The inhibitory activity of the racemates 57 and 9 as well as of the corresponding enantiomers on in vitro growth of the human breast adenocarcinoma cell line MCF-7 was evaluated and compared. The most evident enantioselectivity was noticed between the racemate of trans-kielcorin D (6) (inactive) and the active enantiomers (+)-6 and (−)-6 [60].

2.1.2. Derivatives of Psorospermin

Psorospermin (10) was isolated from the bark and roots of the African plant Psorospermum febrifugum, in 1980 [61,62]. It is a natural fused tetracyclic xanthone containing two stereogenic centers with (2R,3’R)-stereochemistry and a reactive epoxide (Figure 2). The importance of the configuration and the functionality of the epoxydihydrofuran group for the in vivo activity have been evaluated [31,50]. The total synthesis of psorospermin (10) was reported for the first time in 2005, by obtaining the xanthone skeleton by the method of Grover et al. [62], including thirteen steps and with an overall yield of 1.7%. Psorospermin (10) revealed interesting biological activities showing antileukaemic, and antitumor activity in several human cell lines [31,62].
Additionally, the (R,R)-stereochemistry of psorospermin (10) gave optimum DNA alkylation and antitumor activity, although all four possible stereoisomers show topoisomerase II-dependent alkylation [63].
Two ring-constrained derivatives of psorospermin were also synthesized, namely, stereoisomer 12, a ring-constrained (2R,3R)-form, and 13, a ring-constrained (2R,3S)-compound (Figure 2) [63]. The chlorohydrin 14 retains psorospermin-like DNA alkylation characteristics despite its rigid structure and high affinity for DNA. The chlorohydrin 14 and epoxide 13 showed increased cytotoxicity against a range number of human tumor cell lines, compared to isohydroxypsorofebrin (11) [63].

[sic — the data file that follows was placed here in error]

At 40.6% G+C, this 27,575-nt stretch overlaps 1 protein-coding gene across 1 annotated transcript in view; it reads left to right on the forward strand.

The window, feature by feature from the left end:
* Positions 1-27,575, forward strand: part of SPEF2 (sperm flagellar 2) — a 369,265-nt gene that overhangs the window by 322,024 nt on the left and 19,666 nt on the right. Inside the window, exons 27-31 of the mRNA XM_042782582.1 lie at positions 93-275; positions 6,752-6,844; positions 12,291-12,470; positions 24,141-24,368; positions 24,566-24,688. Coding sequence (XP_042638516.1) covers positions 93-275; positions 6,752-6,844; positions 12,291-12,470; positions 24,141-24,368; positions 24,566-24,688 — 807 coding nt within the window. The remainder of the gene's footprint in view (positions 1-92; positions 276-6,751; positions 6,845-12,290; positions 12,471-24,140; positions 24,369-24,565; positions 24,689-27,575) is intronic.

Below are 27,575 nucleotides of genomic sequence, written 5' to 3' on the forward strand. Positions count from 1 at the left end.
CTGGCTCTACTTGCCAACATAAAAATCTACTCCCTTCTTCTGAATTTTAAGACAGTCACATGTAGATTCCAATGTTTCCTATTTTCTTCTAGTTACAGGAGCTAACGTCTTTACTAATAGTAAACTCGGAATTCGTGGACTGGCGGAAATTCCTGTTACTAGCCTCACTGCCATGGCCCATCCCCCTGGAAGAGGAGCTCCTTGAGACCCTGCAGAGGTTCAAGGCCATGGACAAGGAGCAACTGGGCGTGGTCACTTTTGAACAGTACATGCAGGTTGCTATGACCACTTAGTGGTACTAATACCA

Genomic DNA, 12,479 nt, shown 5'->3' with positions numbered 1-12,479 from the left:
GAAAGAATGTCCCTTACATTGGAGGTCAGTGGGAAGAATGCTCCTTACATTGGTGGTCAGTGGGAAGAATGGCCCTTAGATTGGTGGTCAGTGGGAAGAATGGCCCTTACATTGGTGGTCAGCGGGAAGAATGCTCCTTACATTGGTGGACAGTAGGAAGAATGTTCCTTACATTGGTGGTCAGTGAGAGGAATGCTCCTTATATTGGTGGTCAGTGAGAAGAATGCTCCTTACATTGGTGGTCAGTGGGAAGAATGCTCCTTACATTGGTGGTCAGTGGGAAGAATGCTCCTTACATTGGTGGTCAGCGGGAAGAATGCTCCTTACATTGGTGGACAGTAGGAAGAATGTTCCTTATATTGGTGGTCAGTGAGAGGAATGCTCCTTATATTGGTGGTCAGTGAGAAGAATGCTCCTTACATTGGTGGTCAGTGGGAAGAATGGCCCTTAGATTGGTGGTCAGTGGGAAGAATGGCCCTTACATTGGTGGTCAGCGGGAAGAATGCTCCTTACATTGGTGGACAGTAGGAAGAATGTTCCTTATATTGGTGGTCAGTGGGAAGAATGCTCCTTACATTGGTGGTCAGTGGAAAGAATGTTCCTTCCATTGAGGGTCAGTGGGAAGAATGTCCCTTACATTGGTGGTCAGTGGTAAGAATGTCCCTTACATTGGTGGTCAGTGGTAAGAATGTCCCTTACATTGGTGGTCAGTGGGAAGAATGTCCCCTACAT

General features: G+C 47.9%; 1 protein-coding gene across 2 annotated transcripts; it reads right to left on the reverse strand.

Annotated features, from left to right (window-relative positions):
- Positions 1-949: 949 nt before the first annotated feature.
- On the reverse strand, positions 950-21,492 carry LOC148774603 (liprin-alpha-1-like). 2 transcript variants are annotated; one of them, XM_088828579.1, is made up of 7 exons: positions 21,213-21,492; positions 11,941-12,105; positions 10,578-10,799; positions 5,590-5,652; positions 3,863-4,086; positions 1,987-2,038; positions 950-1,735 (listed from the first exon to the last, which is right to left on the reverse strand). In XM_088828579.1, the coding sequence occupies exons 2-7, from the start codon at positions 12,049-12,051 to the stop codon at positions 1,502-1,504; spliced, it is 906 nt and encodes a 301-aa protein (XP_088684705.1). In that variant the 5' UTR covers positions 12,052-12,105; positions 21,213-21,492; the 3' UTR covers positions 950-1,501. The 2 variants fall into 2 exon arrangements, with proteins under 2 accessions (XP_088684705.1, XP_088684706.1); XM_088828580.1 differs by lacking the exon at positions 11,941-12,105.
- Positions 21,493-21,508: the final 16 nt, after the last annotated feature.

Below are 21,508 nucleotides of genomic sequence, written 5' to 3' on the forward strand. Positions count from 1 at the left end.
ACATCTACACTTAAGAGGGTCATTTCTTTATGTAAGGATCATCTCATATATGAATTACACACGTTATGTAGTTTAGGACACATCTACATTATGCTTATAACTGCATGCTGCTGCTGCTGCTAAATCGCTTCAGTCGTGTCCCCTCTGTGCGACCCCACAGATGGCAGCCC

Another study described the synthesis of two diastereisomeric pairs of O-5-methyl psorospermin and evaluation of in vitro activity against a range of solid and hematopoietic tumors. The diastereisomeric pair having the naturally occurring enantiomer (2R,3R) (15) (Figure 2) was the most active across all the cell lines tested. In subsequent studies using the four isomers of O-5-methyl psorospermin, the order of biological potency was (2R,3R) > (2R,3S) = (2S,3R) > (2S,3S) [64]. The compound (2R,3R) psorospermin (15) showed to be as effective as gemcitabine (chemotherapeutic drug) in slowing tumor growth in vivo in pancreatic cancer model [64].

2.1.3. Derivatives of Muchimangins

In many tribes and folk medicine use, plants and other organisms are commonly used to treat several conditions. For example, in Africa, the roots of Securidaca longepedunculata are used to treat sneezing, syphilis, gonorrhea, rheumatic pain, headache, feverish pain, malaria, sleeping sickness, among other conditions [65]. Muchimangins are a minor constituent of this specie and their biological activities have not been fully explored [66]. Dibwe et al. [67] reported the promising antiausteric activity of one natural occurring muchimangin against human pancreatic cancer PANC-1 cell line. Besides the anticancer promising activity, Kodama et al. [66] explored the antimicrobial activity of these structures and performed SAR studies. Accordingly, they synthesized several muchimangins derivatives 1620 (Figure 3), and analyzed their antimicrobial activity.